- Proceedings of the National Academy of Sciences of the United States of America
- Published about 6 years ago
Mucosal surfaces are a main entry point for pathogens and the principal sites of defense against infection. Both bacteria and phage are associated with this mucus. Here we show that phage-to-bacteria ratios were increased, relative to the adjacent environment, on all mucosal surfaces sampled, ranging from cnidarians to humans. In vitro studies of tissue culture cells with and without surface mucus demonstrated that this increase in phage abundance is mucus dependent and protects the underlying epithelium from bacterial infection. Enrichment of phage in mucus occurs via binding interactions between mucin glycoproteins and Ig-like protein domains exposed on phage capsids. In particular, phage Ig-like domains bind variable glycan residues that coat the mucin glycoprotein component of mucus. Metagenomic analysis found these Ig-like proteins present in the phages sampled from many environments, particularly from locations adjacent to mucosal surfaces. Based on these observations, we present the bacteriophage adherence to mucus model that provides a ubiquitous, but non-host-derived, immunity applicable to mucosal surfaces. The model suggests that metazoan mucosal surfaces and phage coevolve to maintain phage adherence. This benefits the metazoan host by limiting mucosal bacteria, and benefits the phage through more frequent interactions with bacterial hosts. The relationships shown here suggest a symbiotic relationship between phage and metazoan hosts that provides a previously unrecognized antimicrobial defense that actively protects mucosal surfaces.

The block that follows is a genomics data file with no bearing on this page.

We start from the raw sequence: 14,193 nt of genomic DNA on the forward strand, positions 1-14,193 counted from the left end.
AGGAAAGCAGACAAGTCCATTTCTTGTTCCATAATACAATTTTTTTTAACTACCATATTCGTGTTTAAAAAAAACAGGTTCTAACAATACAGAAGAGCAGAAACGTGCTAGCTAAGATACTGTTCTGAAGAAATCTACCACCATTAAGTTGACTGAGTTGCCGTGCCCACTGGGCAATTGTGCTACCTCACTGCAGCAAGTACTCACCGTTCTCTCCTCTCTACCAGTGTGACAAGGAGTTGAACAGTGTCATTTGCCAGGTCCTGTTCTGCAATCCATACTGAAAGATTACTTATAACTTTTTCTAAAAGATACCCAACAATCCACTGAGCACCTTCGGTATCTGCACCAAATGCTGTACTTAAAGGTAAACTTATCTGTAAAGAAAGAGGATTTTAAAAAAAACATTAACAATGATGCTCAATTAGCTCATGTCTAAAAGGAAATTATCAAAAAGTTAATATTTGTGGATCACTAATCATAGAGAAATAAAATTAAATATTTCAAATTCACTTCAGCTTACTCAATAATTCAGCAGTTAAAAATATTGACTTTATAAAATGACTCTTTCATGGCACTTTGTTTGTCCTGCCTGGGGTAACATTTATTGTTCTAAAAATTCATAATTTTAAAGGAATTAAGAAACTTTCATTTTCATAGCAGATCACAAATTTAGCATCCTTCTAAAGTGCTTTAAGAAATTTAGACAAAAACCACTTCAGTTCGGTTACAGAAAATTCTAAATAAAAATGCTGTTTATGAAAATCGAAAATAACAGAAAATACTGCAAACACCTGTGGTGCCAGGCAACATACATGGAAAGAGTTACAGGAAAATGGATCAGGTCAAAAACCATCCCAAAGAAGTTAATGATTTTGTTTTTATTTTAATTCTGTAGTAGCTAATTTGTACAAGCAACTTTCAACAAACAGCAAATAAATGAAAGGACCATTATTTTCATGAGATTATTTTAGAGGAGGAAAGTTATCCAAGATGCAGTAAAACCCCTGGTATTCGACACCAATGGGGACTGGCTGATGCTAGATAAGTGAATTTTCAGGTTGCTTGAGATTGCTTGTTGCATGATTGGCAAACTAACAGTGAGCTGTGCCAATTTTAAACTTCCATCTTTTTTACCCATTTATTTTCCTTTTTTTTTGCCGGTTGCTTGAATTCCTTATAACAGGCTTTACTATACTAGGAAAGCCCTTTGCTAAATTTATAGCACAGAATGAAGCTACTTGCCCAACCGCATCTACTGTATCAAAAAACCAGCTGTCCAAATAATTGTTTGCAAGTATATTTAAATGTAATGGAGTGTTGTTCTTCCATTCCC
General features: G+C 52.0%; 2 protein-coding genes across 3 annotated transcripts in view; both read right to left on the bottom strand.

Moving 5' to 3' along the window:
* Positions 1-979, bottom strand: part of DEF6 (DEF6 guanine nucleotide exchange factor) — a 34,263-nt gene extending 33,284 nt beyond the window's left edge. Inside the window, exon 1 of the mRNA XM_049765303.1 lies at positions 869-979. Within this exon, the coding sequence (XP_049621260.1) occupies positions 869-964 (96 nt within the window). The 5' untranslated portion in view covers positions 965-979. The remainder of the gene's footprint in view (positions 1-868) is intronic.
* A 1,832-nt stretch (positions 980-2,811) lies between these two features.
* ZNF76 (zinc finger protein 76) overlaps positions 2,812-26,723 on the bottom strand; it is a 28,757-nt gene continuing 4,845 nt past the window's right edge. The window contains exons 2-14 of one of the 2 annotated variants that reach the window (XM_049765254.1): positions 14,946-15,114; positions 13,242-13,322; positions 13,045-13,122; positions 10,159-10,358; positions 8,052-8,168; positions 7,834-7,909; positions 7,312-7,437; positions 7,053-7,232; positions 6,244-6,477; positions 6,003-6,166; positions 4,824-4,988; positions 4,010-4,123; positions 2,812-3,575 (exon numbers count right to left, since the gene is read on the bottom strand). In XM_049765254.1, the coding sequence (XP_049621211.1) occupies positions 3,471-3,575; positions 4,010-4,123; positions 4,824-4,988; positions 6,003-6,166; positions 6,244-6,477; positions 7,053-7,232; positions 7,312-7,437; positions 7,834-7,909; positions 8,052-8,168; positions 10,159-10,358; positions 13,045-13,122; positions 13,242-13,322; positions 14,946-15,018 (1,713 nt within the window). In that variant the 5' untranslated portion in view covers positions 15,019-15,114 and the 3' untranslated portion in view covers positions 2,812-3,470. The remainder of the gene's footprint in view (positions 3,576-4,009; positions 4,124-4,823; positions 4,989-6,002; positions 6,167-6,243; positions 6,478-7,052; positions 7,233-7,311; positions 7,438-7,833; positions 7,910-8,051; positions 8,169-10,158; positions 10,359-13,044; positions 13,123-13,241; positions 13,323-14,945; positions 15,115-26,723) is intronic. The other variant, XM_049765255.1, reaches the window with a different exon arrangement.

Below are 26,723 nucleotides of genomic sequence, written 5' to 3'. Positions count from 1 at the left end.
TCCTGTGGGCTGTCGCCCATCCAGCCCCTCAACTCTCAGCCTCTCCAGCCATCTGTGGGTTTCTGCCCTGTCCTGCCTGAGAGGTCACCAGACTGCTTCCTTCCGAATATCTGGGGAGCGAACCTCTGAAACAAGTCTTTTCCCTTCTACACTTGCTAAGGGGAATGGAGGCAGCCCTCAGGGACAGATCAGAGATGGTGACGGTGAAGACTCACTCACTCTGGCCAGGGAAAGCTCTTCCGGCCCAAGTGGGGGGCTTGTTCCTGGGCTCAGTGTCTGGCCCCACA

To use a MS2 bacteriophage model to compare three hand-drying methods, paper towels (PT), a warm air dryer (WAD) and a jet air dryer (JAD), for their potential to disperse viruses and contaminate the immediate environment during use.
To evaluate the efficacy and safety of Lactobacillus reuteri DSM 17938 for treating infantile colic.
- Philosophical transactions of the Royal Society of London. Series B, Biological sciences
- Published over 4 years ago
Leeuwenhoek’s 1677 paper, the famous ‘letter on the protozoa’, gives the first detailed description of protists and bacteria living in a range of environments. The colloquial, diaristic style conceals the workings of a startlingly original experimental mind. Later scientists could not match the resolution and clarity of Leeuwenhoek’s microscopes, so his discoveries were doubted or even dismissed over the following centuries, limiting their direct influence on the history of biology; but work in the twentieth century confirmed Leeuwenhoek’s discovery of bacterial cells, with a resolution of less than 1 µm. Leeuwenhoek delighted most in the forms, interactions and behaviour of his little ‘animalcules’, which inhabited a previously unimagined microcosmos. In these reflections on the scientific reach of Leeuwenhoek’s ideas and observations, I equate his questions with the preoccupations of our genomic era: what is the nature of Leeuwenhoek’s animalcules, where do they come from, how do they relate to each other? Even with the powerful tools of modern biology, the answers are far from resolved-these questions still challenge our understanding of microbial evolution. This commentary was written to celebrate the 350th anniversary of the journal Philosophical Transactions of the Royal Society.